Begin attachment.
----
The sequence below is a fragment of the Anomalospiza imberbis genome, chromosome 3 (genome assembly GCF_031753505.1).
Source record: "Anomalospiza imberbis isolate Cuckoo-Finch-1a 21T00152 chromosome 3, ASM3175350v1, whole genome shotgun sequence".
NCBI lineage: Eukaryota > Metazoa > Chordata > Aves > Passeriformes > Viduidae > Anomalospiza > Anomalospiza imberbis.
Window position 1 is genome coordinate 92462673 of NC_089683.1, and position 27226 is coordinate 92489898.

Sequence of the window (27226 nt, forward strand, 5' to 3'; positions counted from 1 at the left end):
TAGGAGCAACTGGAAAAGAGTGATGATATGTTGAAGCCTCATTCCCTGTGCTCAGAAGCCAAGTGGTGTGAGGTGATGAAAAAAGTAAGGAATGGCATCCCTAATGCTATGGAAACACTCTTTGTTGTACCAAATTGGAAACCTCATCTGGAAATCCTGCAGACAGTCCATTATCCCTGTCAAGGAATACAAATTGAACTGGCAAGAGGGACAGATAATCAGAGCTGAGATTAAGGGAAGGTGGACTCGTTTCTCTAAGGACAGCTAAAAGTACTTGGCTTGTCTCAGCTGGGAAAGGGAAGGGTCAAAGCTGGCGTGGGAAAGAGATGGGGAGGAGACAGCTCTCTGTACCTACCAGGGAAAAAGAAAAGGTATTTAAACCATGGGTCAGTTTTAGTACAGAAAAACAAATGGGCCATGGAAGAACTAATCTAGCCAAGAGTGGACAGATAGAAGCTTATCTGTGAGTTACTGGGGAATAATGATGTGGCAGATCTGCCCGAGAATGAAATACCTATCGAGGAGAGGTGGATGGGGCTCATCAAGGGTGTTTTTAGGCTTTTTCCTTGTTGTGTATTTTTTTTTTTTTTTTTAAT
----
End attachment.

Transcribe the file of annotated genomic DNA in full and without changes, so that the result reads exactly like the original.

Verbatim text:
The sequence below is a fragment of the Anomalospiza imberbis genome, chromosome 3 (genome assembly GCF_031753505.1).
Source record: "Anomalospiza imberbis isolate Cuckoo-Finch-1a 21T00152 chromosome 3, ASM3175350v1, whole genome shotgun sequence".
NCBI lineage: Eukaryota > Metazoa > Chordata > Aves > Passeriformes > Viduidae > Anomalospiza > Anomalospiza imberbis.
Window position 1 is genome coordinate 92462673 of NC_089683.1, and position 27226 is coordinate 92489898.

Sequence of the window (27226 nt, forward strand, 5' to 3'; positions counted from 1 at the left end):
TAGGAGCAACTGGAAAAGAGTGATGATATGTTGAAGCCTCATTCCCTGTGCTCAGAAGCCAAGTGGTGTGAGGTGATGAAAAAAGTAAGGAATGGCATCCCTAATGCTATGGAAACACTCTTTGTTGTACCAAATTGGAAACCTCATCTGGAAATCCTGCAGACAGTCCATTATCCCTGTCAAGGAATACAAATTGAACTGGCAAGAGGGACAGATAATCAGAGCTGAGATTAAGGGAAGGTGGACTCGTTTCTCTAAGGACAGCTAAAAGTACTTGGCTTGTCTCAGCTGGGAAAGGGAAGGGTCAAAGCTGGCGTGGGAAAGAGATGGGGAGGAGACAGCTCTCTGTACCTACCAGGGAAAAAGAAAAGGTATTTAAACCATGGGTCAGTTTTAGTACAGAAAAACAAATGGGCCATGGAAGAACTAATCTAGCCAAGAGTGGACAGATAGAAGCTTATCTGTGAGTTACTGGGGAATAATGATGTGGCAGATCTGCCCGAGAATGAAATACCTATCGAGGAGAGGTGGATGGGGCTCATCAAGGGTGTTTTTAGGCTTTTTCCTTGTTGTGTATTTTTTTTTTTTTTTTTAAT